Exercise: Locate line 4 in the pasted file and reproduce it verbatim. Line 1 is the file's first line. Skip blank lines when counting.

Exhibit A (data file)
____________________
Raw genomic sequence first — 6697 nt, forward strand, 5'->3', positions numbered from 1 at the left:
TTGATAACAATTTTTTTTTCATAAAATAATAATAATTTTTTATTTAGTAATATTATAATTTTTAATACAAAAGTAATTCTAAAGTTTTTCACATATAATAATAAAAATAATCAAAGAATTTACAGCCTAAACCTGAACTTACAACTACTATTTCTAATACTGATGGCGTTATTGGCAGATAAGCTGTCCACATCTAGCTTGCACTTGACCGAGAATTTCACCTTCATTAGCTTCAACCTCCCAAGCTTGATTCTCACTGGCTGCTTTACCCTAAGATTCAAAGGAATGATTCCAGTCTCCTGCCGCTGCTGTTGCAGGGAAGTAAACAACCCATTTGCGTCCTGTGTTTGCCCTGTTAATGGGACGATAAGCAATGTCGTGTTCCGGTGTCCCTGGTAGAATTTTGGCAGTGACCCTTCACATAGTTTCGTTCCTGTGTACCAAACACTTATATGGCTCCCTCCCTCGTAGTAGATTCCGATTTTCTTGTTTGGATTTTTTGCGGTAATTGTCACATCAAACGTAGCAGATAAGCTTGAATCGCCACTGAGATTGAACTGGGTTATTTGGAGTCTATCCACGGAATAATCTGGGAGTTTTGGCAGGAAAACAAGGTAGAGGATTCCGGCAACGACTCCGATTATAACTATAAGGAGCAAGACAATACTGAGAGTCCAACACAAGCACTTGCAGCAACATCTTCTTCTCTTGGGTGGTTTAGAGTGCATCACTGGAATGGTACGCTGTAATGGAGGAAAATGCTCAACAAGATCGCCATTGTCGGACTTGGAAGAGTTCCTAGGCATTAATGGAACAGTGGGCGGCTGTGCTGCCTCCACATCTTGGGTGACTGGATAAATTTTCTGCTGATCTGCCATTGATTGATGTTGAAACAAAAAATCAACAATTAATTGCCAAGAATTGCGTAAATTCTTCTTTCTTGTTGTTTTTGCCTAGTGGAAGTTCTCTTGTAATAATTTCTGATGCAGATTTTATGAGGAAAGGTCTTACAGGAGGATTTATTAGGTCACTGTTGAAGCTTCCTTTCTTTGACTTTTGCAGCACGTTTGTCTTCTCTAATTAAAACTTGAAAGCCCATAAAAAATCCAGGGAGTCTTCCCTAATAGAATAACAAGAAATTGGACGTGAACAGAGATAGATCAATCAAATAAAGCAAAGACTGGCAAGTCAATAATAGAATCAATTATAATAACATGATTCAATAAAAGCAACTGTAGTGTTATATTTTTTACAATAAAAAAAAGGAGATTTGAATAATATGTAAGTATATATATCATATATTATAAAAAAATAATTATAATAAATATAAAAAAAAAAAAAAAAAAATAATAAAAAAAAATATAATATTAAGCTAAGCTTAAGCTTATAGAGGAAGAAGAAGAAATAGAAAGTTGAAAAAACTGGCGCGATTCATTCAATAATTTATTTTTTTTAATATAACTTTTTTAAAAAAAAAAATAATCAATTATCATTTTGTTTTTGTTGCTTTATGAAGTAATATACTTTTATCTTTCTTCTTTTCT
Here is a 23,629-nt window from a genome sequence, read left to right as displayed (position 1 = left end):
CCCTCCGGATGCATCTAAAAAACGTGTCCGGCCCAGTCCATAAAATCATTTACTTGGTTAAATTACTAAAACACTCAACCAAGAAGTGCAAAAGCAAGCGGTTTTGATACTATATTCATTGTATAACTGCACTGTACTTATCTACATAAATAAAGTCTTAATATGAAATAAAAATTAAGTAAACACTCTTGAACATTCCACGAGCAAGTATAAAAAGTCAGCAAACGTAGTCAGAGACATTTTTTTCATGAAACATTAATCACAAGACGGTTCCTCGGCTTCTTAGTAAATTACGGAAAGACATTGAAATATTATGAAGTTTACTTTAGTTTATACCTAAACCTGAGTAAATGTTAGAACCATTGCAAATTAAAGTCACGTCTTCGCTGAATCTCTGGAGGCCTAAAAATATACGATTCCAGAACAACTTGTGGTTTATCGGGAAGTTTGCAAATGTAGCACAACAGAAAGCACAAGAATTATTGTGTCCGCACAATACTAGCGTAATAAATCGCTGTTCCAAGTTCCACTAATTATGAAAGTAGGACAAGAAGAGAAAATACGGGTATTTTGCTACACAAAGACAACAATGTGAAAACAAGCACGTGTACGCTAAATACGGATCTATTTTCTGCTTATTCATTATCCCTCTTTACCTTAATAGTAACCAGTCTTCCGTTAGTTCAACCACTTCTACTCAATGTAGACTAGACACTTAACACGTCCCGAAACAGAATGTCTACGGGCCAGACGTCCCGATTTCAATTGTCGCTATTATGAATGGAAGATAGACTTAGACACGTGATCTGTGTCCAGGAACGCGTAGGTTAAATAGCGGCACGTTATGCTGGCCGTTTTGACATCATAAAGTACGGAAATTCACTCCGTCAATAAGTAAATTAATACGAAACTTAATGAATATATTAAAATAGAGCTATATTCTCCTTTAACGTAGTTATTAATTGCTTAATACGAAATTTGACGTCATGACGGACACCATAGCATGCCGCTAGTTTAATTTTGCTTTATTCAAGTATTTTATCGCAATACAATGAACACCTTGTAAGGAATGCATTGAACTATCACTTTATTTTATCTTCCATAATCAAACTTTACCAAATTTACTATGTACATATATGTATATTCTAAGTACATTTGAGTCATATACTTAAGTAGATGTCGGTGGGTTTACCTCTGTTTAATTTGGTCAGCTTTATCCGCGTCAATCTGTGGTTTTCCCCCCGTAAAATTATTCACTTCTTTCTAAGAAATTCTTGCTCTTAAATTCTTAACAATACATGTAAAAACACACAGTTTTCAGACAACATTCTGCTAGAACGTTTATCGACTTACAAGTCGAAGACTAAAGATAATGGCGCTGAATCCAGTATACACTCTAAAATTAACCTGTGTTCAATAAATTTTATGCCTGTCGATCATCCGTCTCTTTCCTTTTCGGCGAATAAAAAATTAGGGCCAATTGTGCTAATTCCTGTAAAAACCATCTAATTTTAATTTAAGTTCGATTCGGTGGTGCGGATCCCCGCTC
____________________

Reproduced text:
CCCTCCGGATGCATCTAAAAAACGTGTCCGGCCCAGTCCATAAAATCATTTACTTGGTTAAATTACTAAAACACTCAACCAAGAAGTGCAAAAGCAAGCGGTTTTGATACTATATTCATTGTATAACTGCACTGTACTTATCTACATAAATAAAGTCTTAATATGAAATAAAAATTAAGTAAACACTCTTGAACATTCCACGAGCAAGTATAAAAAGTCAGCAAACGTAGTCAGAGACATTTTTTTCATGAAACATTAATCACAAGACGGTTCCTCGGCTTCTTAGTAAATTACGGAAAGACATTGAAATATTATGAAGTTTACTTTAGTTTATACCTAAACCTGAGTAAATGTTAGAACCATTGCAAATTAAAGTCACGTCTTCGCTGAATCTCTGGAGGCCTAAAAATATACGATTCCAGAACAACTTGTGGTTTATCGGGAAGTTTGCAAATGTAGCACAACAGAAAGCACAAGAATTATTGTGTCCGCACAATACTAGCGTAATAAATCGCTGTTCCAAGTTCCACTAATTATGAAAGTAGGACAAGAAGAGAAAATACGGGTATTTTGCTACACAAAGACAACAATGTGAAAACAAGCACGTGTACGCTAAATACGGATCTATTTTCTGCTTATTCATTATCCCTCTTTACCTTAATAGTAACCAGTCTTCCGTTAGTTCAACCACTTCTACTCAATGTAGACTAGACACTTAACACGTCCCGAAACAGAATGTCTACGGGCCAGACGTCCCGATTTCAATTGTCGCTATTATGAATGGAAGATAGACTTAGACACGTGATCTGTGTCCAGGAACGCGTAGGTTAAATAGCGGCACGTTATGCTGGCCGTTTTGACATCATAAAGTACGGAAATTCACTCCGTCAATAAGTAAATTAATACGAAACTTAATGAATATATTAAAATAGAGCTATATTCTCCTTTAACGTAGTTATTAATTGCTTAATACGAAATTTGACGTCATGACGGACACCATAGCATGCCGCTAGTTTAATTTTGCTTTATTCAAGTATTTTATCGCAATACAATGAACACCTTGTAAGGAATGCATTGAACTATCACTTTATTTTATCTTCCATAATCAAACTTTACCAAATTTACTATGTACATATATGTATATTCTAAGTACATTTGAGTCATATACTTAAGTAGATGTCGGTGGGTTTACCTCTGTTTAATTTGGTCAGCTTTATCCGCGTCAATCTGTGGTTTTCCCCCCGTAAAATTATTCACTTCTTTCTAAGAAATTCTTGCTCTTAAATTCTTAACAATACATGTAAAAACACACAGTTTTCAGACAACATTCTGCTAGAACGTTTATCGACTTACAAGTCGAAGACTAAAGATAATGGCGCTGAATCCAGTATACACTCTAAAATTAACCTGTGTTCAATAAATTTTATGCCTGTCGATCATCCGTCTCTTTCCTTTTCGGCGAATAAAAAATTAGGGCCAATTGTGCTAATTCCTGTAAAAACCATCTAATTTTAATTTAAGTTCGATTCGGTGGTGCGGATCCCCGCTC